Interactions between cells and extracellular matrix (ECM) proteins in the tumor microenvironment are mediated by heterodimeric integrins. One such integrin, alpha5 beta1, mediates adhesion and migration towards fibronectin via a highly conserved RGD sequence. We have found, through immunohistochemical analysis of human tumor tissue, that integrin alpha5 beta1 is highly expressed on the surface of tumor epithelial cells, as well as endothelial cells that make up the invading neovasculature. In vitro, a high-affinity function-blocking antibody against alpha5 beta1, M200, was found to inhibit the proliferation of human endothelial cells by a mechanism that involves cell death. A significant proportion of cancer cell lines tested retained a high level of surface alpha5 beta1 in vitro. In proliferation assays, a subset of these cell lines was particularly sensitive to M200. In affected cell lines, M200 was found to inhibit proliferation on fibronectin, as well as other ECM proteins, even when added 24 hours after plating. The effects on proliferation were due, at least in part, to the ability of M200 to induce cell death in these cell lines. M200 cross-reacts with rabbit, but not rodent, alpha5 beta1, therefore, a rabbit neovascularization model was chosen to evaluate the potency of M200 in vivo. M200 was found to exert a statistically significant effect in inhibiting angiogenesis in this setting. We are currently assessing possible anti-tumor effects using the rabbit VX2 carcinoma model. These data suggest that M200 inhibits tumor growth by targeting cancer cells directly, in addition to endothelial cells in the tumor neovasculature.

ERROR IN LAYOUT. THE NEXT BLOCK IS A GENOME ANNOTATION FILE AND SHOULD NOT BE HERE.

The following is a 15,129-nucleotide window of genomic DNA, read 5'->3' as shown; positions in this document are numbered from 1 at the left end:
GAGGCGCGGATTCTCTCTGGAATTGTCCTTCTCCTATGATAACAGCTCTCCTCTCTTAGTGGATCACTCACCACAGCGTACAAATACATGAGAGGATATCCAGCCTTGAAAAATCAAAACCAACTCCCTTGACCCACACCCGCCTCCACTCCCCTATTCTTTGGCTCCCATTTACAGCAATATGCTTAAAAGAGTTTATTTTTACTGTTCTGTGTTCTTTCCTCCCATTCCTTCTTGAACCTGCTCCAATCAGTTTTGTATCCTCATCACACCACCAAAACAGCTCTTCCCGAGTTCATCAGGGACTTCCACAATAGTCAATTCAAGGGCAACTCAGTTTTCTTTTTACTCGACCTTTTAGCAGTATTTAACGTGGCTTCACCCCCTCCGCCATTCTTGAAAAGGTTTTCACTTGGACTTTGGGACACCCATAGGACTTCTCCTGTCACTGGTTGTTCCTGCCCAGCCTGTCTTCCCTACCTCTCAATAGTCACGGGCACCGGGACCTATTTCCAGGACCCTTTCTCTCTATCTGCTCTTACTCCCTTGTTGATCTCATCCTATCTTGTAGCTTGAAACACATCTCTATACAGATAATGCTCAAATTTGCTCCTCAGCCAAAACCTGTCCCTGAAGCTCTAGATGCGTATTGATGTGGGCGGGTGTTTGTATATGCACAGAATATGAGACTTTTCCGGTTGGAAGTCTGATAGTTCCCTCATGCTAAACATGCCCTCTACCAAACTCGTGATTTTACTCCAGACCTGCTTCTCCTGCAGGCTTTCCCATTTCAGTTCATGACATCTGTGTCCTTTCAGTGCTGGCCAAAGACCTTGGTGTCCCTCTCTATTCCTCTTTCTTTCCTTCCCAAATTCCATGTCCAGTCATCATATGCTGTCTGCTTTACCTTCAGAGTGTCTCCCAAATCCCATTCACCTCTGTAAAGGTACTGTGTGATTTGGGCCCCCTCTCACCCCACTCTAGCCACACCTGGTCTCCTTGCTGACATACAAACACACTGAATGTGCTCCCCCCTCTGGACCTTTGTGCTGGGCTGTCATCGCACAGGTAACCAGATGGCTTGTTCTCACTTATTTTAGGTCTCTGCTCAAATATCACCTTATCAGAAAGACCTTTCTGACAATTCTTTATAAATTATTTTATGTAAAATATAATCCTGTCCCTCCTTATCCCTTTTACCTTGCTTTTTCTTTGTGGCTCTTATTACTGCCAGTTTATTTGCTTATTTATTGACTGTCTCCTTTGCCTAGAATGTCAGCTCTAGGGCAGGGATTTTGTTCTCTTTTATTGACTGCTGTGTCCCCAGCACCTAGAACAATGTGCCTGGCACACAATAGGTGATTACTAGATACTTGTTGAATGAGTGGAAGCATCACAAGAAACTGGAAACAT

[Proc Amer Assoc Cancer Res, Volume 46, 2005]